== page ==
‘White men in hard hats’ image of engineering persists
Image credit: Dreamstime
The Royal Academy of Engineering (RAE) has trained a machine learning algorithm to synthesise images of engineers, based on online search results, and found that the public face of engineering remains thoroughly white, male and enamoured with hard hats.
The RAE asked an Imperial College PhD student to create a generative adversarial network: a machine learning system which pits two neural networks against each other to generate new objects (such as pictures of faces) with similar characteristics to the training data. They used over 1,100 images of engineers found online to generate new images of engineers. The images generated by the machine learning system were overwhelmingly of white men wearing hard hats.
Although 63 per cent of the images on the first page of search results for ‘engineer’ featured a hard hat, only a small minority of professional engineers are required to wear a hard hat regularly.
The RAE has joined with over 100 organisations, including the BBC, Facebook, Transport for London, the National Grid, Engineering UK and ITV to pledge to address the misrepresentation of engineers and the profession of engineering via the ‘This Is Engineering’ campaign. The groups are calling on the media, recruiters, advertisers and other groups to paint a “more representative picture of the profession and those who work in it”.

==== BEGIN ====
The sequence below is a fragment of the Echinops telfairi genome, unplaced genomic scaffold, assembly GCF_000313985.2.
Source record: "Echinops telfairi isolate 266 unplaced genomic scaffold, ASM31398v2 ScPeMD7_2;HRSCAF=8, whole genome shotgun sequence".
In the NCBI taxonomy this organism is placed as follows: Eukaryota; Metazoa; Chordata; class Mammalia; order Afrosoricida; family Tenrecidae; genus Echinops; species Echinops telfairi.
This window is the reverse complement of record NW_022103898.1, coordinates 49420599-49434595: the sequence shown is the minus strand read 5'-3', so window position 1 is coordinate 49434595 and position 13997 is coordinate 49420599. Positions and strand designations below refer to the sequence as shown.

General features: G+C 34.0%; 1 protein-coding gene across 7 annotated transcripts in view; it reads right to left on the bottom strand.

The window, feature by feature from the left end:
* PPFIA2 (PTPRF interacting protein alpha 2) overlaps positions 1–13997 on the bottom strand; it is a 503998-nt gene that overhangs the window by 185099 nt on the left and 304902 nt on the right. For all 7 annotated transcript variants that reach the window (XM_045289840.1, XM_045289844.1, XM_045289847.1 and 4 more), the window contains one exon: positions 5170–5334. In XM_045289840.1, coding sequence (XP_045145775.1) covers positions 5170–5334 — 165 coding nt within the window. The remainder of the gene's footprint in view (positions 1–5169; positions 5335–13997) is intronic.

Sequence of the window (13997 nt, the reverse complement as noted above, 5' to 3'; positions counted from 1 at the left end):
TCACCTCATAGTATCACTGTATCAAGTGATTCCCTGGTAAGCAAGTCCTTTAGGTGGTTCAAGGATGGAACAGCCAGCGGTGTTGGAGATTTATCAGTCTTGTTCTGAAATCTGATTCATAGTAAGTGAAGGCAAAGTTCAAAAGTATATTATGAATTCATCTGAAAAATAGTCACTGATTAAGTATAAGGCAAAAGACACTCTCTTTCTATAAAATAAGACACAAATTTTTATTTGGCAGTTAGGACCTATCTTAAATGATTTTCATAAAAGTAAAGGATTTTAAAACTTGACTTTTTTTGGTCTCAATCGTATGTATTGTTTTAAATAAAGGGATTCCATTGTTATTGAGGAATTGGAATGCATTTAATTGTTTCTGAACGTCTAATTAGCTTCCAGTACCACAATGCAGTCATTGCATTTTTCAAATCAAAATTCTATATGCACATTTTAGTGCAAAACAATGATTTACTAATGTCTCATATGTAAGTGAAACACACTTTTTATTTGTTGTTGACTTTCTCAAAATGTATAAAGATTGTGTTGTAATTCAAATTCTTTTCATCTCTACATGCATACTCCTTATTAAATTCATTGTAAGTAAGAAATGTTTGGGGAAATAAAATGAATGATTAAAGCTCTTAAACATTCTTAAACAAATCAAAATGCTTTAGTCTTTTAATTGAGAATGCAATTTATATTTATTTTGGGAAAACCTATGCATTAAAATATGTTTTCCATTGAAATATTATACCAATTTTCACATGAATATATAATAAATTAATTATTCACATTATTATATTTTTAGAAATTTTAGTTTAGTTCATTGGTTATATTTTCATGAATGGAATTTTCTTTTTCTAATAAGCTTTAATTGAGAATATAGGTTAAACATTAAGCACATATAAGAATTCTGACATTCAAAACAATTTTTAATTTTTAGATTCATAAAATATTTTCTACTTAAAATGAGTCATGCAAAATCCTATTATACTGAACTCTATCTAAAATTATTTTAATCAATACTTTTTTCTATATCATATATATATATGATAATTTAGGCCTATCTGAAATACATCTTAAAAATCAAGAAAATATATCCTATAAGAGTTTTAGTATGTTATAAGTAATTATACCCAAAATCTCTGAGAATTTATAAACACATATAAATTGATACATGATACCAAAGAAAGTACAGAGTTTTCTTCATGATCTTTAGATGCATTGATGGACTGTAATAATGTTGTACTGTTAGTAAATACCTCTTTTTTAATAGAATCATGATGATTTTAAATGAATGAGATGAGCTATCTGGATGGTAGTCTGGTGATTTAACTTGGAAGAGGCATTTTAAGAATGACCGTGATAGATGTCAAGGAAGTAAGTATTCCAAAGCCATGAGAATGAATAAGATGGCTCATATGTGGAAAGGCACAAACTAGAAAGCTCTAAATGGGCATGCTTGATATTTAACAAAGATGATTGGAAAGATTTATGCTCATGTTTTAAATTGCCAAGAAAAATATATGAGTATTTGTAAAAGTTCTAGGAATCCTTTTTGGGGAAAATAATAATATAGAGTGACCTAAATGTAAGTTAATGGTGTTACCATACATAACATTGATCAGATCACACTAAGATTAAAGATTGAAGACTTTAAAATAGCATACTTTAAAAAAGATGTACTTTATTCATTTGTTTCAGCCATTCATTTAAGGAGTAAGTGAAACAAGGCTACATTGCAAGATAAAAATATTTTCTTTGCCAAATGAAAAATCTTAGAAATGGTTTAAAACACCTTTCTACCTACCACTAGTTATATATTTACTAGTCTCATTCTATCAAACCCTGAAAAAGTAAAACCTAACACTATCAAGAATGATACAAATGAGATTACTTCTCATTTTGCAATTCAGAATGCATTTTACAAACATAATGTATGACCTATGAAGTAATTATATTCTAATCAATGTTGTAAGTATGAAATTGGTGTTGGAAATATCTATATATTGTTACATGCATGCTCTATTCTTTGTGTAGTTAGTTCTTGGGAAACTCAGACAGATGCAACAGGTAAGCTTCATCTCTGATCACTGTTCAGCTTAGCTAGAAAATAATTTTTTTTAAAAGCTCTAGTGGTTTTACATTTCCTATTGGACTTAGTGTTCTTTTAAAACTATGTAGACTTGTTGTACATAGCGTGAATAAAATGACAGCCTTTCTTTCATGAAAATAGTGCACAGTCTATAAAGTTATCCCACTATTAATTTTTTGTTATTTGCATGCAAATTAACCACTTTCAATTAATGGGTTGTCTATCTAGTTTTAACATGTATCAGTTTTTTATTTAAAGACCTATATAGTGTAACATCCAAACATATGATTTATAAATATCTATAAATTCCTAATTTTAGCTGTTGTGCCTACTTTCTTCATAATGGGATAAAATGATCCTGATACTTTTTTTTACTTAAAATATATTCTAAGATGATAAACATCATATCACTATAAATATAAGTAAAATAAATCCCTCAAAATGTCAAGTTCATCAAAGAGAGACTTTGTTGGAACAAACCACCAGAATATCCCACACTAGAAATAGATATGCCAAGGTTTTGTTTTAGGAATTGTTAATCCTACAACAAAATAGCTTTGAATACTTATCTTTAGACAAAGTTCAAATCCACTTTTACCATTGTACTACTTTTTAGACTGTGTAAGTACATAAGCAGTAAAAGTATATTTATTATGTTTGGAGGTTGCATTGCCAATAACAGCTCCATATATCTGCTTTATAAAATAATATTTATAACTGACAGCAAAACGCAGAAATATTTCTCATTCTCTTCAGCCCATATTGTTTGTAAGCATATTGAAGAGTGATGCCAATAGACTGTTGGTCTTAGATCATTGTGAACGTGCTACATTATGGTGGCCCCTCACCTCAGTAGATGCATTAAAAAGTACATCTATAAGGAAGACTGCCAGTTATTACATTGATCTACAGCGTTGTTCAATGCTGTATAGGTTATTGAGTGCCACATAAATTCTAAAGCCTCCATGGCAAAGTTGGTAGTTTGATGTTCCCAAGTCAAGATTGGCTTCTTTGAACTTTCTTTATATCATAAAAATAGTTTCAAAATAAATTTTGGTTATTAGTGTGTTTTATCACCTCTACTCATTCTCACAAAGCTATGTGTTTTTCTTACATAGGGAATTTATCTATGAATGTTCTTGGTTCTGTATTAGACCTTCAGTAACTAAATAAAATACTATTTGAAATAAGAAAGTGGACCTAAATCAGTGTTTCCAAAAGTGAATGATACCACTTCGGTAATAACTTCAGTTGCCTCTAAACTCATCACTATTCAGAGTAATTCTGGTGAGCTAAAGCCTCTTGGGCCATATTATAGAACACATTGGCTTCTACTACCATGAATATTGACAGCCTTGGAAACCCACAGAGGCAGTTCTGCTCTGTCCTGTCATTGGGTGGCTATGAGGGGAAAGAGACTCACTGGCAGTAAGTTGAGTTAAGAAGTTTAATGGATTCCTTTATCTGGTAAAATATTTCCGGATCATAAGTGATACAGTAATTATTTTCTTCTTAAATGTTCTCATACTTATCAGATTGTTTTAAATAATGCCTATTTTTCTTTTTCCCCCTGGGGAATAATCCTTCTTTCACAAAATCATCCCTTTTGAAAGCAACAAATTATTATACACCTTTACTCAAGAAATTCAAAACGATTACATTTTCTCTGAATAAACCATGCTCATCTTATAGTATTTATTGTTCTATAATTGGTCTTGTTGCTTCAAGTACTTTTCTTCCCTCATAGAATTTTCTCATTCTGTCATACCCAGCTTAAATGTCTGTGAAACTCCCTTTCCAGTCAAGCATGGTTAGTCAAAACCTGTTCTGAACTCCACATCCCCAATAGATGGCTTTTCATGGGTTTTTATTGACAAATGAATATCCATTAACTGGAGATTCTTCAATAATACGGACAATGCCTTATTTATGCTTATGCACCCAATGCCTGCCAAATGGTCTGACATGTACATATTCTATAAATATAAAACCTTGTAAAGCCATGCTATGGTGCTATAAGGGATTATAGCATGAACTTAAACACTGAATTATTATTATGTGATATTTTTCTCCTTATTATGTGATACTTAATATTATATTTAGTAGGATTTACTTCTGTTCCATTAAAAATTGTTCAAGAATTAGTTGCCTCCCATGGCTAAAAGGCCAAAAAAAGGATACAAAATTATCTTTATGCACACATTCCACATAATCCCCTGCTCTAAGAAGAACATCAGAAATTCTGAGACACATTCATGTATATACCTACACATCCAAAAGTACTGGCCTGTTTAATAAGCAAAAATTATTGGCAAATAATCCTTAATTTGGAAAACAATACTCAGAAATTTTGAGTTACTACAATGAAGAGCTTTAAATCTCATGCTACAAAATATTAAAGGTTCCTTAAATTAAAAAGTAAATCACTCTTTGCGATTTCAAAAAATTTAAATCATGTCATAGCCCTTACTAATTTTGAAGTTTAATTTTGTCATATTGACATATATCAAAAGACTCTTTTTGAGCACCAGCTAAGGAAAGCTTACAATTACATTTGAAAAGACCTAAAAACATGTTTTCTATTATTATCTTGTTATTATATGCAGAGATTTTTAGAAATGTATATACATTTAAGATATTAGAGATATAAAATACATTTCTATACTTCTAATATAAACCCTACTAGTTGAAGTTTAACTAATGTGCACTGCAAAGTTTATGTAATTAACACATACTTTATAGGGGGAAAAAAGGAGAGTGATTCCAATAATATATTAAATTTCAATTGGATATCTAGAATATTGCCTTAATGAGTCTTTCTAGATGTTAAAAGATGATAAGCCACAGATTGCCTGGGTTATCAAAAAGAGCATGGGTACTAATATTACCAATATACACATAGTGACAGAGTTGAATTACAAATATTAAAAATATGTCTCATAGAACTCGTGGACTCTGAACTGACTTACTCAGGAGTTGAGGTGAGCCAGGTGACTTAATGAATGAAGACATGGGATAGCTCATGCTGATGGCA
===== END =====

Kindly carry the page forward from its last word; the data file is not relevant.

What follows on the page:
The ‘This is Engineering’ campaign has also created a new library of free images of engineers which give a more accurate, modern, and diverse depiction of who engineers are and what they do. The campaign coincides with ‘Tomorrow’s Engineers Week’, the annual celebration of young engineers who are seeking to make the world a better place through their work.
“Engineers play a profoundly important role in shaping the world around us – from designing our cities and transport systems to delivering clean energy solutions, enhancing cyber security and advancing healthcare – but that’s simply not reflected in online image searches,” said Dr Hayaatun Sillem, CEO of the RAE.
“That’s why on ‘This is Engineering Day’ I’m appealing to anyone who uses or promotes images of engineers to join us in challenging outdated and narrow stereotypes of engineering. We want to ensure that engineers are portrayed in a much more representative way and that we help young people see the fantastic variety of opportunities on offer.”
While the stubborn public image of engineering as a profession dominated by white men is unfortunate, there is an element of truth to it. The UK has one of the most male-dominated engineering sectors, with just 12 per cent of the engineering workforce being comprised of women (according to the Women’s Engineering Society) and six per cent comprised of ethnic minority people (according to a Royal Academy of Engineering analysis).
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